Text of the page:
There's one plotline in the McMahon era that I think is particularly revealing. After one of the matches during Raw 1997, Mr. McMahon attempted to conduct a post-match interview with Bret "the Hitman" Hart, one of the more popular faces in the WWF at the time. In a fit of adrenaline-fueled rage, the Hitman grabs the mic, shoves his boss to the ground, and goes on a tirade about how the corrupt WWF management is colluding to prevent him from remaining champion. Later that year, in a scandal so great that it got its own nickname, Hart lost a wrestling match and his championship title because Vince McMahon swung a match in favor of Shawn Michaels, Hart's in-ring opponent (and actual real-life enemy). The match was originally supposed to be a draw, but Vince instructed the referee to call it for Michaels without telling Hart. Life imitates art imitates life.

To change the subject (but not really), I was thinking about "Vampire" by Olivia Rodrigo recently. I wondered, who is it about? I assumed the blood-sucking villain of that song was some ex of hers — lord knows there are plenty of predatory men in the music industry it could be about. But some theorize it's actually about Taylor Swift, referring to Swift's accusation Olivia stole the opening melody of "New Year's Day" in her song "1 step forward, 3 steps back" (which resulted in Swift receiving co-credits on the song, and which many have speculated SOUR-ed relations between the two). Olivia never confirmed who it was about, and her only statement on the question was an ironically delivered TikTok comment. If it's not about Swift, she certainly doesn't seem eager to dismiss that rumor.

The line is incredibly blurry between Olivia Rodrigo, the person, the pop star, and the actress. Joshua Bassett was, briefly, Rodrigo's actual boyfriend and also the actor for Ricky Bowen, the on-screen love interest of Olivia Rodrigo's character, Nini Salazar-Roberts, in the show "High School Musical: The Musical: The Series" (god help me). Allegedly, during a climactic monologue in which Ricky confesses his love to Nini, we are watching Joshua improvise and deliver a legitimate monologue to his actual real-life girlfriend, Olivia. It's almost too perfect to be true. It's eerily reminiscent of Bret Hart's potentially legitimate monologue about the WWF two decades earlier. It's almost enough to make you wonder how much of SOUR is about real things done by Bassett and how much was played-up by her producers and managers?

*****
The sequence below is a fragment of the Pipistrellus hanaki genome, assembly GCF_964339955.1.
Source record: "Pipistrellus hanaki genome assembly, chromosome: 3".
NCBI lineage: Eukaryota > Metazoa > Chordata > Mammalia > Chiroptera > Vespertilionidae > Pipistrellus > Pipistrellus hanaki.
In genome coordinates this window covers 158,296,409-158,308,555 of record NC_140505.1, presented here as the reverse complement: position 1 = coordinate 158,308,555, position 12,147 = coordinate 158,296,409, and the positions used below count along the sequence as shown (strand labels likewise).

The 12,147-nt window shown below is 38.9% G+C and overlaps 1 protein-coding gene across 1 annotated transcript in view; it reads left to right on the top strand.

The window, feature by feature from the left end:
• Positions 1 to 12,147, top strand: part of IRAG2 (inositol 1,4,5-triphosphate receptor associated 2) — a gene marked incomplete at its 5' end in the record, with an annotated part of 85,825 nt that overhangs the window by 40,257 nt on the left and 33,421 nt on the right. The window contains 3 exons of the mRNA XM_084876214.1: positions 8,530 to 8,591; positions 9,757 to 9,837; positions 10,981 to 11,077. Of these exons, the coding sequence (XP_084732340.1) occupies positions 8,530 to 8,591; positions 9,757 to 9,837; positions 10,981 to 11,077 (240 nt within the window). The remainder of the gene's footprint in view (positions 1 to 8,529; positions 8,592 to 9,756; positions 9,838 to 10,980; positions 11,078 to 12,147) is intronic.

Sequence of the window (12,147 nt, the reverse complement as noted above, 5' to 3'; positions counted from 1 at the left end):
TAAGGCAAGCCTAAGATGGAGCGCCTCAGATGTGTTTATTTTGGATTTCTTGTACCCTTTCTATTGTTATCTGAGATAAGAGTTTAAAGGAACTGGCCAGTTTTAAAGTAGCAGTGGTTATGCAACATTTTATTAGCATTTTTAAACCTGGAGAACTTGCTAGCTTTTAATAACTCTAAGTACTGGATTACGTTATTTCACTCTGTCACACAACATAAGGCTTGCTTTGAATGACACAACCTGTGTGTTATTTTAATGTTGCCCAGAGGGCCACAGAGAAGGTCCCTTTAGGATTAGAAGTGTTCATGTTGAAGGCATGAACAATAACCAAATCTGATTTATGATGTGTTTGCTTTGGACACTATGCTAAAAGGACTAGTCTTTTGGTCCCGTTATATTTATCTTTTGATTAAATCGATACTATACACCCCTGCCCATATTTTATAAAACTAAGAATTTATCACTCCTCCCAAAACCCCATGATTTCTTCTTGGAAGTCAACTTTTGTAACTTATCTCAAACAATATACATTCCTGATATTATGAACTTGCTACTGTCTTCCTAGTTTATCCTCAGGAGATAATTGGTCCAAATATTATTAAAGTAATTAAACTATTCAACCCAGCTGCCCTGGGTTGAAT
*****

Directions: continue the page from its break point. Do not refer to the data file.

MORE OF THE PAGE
A cynic might say that it's all fake and that Rodrigo is an industry plant; someone who buys into the lore might believe it all. I have enough faith in people to believe that it's not totally fake (partly because I don't want to be yet another man who dismisses a woman's story of being mistreated), but I also think that some of the lore is just too well-made for the algorithms. The truth is probably somewhere in the middle. Olivia Rodrigo, the human being, is playing an elaborate Kayfabe act where she is simultaneously writing real songs about real experiences, while also making things a touch more interesting for the cameras. It doesn't make her music or stories "fake" per se, but it's certainly a few shades different than reality.

The same honestly goes for any other pop star who makes music about their supposedly "real" life. There is always a distinction between someone's true self and their stage persona, and our ability to know so much about the lives of celebrities puts them in a weird, Kayfabe-adjacent position where things are partly real and fiction at the same time.